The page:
The defendant was charged with the murder of his wife: The evidence was ample to sustain a verdict of murder in the first degree. Included in that evidence was a purported confession of the defendant, to the introduction of which objection was made. The exception cannot be sustained, since the evidence of the voluntariness of the confession is well within the standards heretofore approved by the Court.
One objection by the defendant, however, raises a question of such a serious nature as to merit further consideration.
The defendant was tried, convicted, and sentenced to death for this offense before, appealed, and a new trial was granted. The case is reported ante, at page 34.
Upon the second trial, now under review, the judge, over objection of the defendant, permitted the solicitor to read the following excerpts from the opinion in that case, with comment thereupon, as follows:
“The Solicitor. This is by Chief Justice Stacy. ‘Whereupon the court stated in the presence of the jury: “He swore both ways.” To this the defendant noted an exception. The exception is well taken. The effect of the observation was to disparage or to discredit the defendant’s testimony in the eyes of the jury. The remark, which, of course, was an inadvertence, is just one of those slips, or casualties, which, now and then, befalls the most circumspect in the trial of causes on the circuit.
“ ‘Again, the following excerpt taken from the charge forms the basis of one of defendant’s exceptive assignments of error: “A person who has a good character is not as apt to commit the offense as a person of bad character, and a person of good character is more apt to tell the truth about the matter than a person of bad character.” These exceptions are well taken.’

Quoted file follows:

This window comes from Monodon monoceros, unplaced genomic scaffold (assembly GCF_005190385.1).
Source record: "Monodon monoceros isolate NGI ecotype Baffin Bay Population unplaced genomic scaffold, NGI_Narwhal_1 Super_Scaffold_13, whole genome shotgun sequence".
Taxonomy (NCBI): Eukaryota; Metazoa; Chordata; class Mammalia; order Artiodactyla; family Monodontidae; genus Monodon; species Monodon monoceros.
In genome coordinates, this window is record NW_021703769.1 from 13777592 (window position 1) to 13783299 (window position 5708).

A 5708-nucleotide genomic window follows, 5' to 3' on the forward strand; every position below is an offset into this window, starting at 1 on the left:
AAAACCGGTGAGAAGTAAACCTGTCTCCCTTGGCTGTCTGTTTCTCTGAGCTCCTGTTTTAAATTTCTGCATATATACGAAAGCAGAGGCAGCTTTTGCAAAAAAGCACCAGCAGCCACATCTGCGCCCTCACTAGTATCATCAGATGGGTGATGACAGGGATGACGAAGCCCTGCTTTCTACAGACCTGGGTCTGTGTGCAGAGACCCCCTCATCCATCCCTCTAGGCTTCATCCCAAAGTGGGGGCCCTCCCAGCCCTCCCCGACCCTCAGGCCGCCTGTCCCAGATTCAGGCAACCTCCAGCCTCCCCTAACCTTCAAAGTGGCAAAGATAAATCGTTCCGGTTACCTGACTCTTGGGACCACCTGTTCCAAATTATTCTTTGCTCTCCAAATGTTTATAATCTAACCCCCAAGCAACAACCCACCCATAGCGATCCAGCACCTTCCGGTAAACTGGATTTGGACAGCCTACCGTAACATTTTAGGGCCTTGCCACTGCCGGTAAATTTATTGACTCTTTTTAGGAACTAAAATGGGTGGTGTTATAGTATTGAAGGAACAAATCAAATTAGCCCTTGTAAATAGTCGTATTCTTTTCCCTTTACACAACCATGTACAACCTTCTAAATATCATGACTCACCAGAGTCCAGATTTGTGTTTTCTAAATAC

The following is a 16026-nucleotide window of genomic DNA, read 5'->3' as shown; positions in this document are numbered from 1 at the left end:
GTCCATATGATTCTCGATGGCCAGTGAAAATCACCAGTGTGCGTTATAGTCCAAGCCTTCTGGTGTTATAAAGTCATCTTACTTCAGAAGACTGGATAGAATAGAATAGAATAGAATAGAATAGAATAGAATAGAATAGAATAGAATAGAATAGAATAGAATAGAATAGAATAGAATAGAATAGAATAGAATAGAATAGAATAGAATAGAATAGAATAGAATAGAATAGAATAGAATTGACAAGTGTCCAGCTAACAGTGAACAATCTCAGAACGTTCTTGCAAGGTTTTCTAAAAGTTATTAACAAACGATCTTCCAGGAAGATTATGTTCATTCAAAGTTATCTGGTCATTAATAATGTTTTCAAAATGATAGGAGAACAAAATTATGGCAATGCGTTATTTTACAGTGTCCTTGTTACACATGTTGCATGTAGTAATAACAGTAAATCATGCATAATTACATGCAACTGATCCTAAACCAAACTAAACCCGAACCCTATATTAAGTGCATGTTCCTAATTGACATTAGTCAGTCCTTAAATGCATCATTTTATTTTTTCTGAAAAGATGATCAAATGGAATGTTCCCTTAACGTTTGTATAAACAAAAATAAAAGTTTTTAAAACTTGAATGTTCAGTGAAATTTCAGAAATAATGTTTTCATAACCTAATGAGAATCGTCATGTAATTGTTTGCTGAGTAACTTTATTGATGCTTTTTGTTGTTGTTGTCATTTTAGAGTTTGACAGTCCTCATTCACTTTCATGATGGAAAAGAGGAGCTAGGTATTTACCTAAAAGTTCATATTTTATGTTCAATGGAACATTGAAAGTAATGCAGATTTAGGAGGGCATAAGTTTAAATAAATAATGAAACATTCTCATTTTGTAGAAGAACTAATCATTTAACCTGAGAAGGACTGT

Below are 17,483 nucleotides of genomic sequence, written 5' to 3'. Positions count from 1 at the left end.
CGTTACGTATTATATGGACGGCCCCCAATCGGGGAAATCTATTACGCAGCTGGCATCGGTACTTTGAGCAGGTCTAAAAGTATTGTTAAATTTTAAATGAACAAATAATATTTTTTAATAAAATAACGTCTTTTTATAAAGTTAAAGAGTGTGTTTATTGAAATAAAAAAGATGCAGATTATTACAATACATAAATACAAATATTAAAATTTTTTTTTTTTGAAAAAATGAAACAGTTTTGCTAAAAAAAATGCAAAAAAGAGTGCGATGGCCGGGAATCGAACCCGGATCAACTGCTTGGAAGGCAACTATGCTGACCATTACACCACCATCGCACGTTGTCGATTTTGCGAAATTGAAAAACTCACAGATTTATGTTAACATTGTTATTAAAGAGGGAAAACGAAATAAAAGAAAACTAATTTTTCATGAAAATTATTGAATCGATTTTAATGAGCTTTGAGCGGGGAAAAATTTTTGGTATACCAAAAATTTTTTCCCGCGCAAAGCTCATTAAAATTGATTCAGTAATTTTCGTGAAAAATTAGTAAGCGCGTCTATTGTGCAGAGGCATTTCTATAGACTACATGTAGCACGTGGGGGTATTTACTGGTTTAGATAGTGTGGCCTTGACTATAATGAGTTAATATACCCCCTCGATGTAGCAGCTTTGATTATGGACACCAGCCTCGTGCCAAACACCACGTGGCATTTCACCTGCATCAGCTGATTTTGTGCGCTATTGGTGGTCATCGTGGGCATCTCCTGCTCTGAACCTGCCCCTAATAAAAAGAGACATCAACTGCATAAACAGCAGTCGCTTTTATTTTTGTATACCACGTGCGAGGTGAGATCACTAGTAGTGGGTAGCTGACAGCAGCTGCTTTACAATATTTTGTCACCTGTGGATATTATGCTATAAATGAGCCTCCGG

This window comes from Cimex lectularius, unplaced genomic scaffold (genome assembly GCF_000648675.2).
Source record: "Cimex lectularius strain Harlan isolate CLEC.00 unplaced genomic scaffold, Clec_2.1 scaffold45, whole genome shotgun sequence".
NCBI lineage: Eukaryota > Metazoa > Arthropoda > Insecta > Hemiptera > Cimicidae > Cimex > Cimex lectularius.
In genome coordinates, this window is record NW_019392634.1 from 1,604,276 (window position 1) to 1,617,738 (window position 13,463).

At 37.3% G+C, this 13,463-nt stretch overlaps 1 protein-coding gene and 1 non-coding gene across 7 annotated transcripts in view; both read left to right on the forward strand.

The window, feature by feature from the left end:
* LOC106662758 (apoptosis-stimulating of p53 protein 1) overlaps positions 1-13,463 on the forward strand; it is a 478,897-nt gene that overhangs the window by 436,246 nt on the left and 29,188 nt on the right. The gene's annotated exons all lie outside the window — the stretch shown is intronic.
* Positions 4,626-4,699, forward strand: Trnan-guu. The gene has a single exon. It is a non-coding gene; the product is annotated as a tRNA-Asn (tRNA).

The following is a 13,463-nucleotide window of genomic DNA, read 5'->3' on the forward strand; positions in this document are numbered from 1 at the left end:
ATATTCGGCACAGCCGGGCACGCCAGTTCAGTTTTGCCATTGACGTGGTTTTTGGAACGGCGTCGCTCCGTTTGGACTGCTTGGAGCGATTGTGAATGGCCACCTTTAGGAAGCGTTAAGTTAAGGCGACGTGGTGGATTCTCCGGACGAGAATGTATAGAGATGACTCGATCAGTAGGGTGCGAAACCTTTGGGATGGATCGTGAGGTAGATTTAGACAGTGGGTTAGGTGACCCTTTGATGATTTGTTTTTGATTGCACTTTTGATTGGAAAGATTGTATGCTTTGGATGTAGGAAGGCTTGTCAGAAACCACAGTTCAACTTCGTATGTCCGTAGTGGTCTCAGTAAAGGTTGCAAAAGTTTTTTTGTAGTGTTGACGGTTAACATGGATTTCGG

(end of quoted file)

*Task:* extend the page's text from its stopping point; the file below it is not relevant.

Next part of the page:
*711“I do that, gentlemen of the jury, because I want you to know that these exceptions will not arise in this case because, of course, I take it his Honor is not going to make a statement which the Supreme Court says is a statement of opinion. The law says the judge may not express an opinion, and I argue the Supreme Court said there his Honor, who tried the case, another judge, said: ‘He swore both ways.’ They said that is a statement of opinion. That won’t arise in this trial. I want that understood in this case. That is not going to arise.”
Reference to the opinion from which this quotation is made will show that the part read by the solicitor was immediately preceded by the following: “On the trial the defendant was asked by the solicitor if the money found by the officers when he was arrested came from the sale of liquor. He answered in the negative. The solicitor then inquired: ‘You were not working. Where did you get it?’ Counsel for defendant objected, with the remark, ‘He did not say he was not engaged.’ ” We think the full effect of the objection applied in the present case can be better understood by taking these two excerpts together.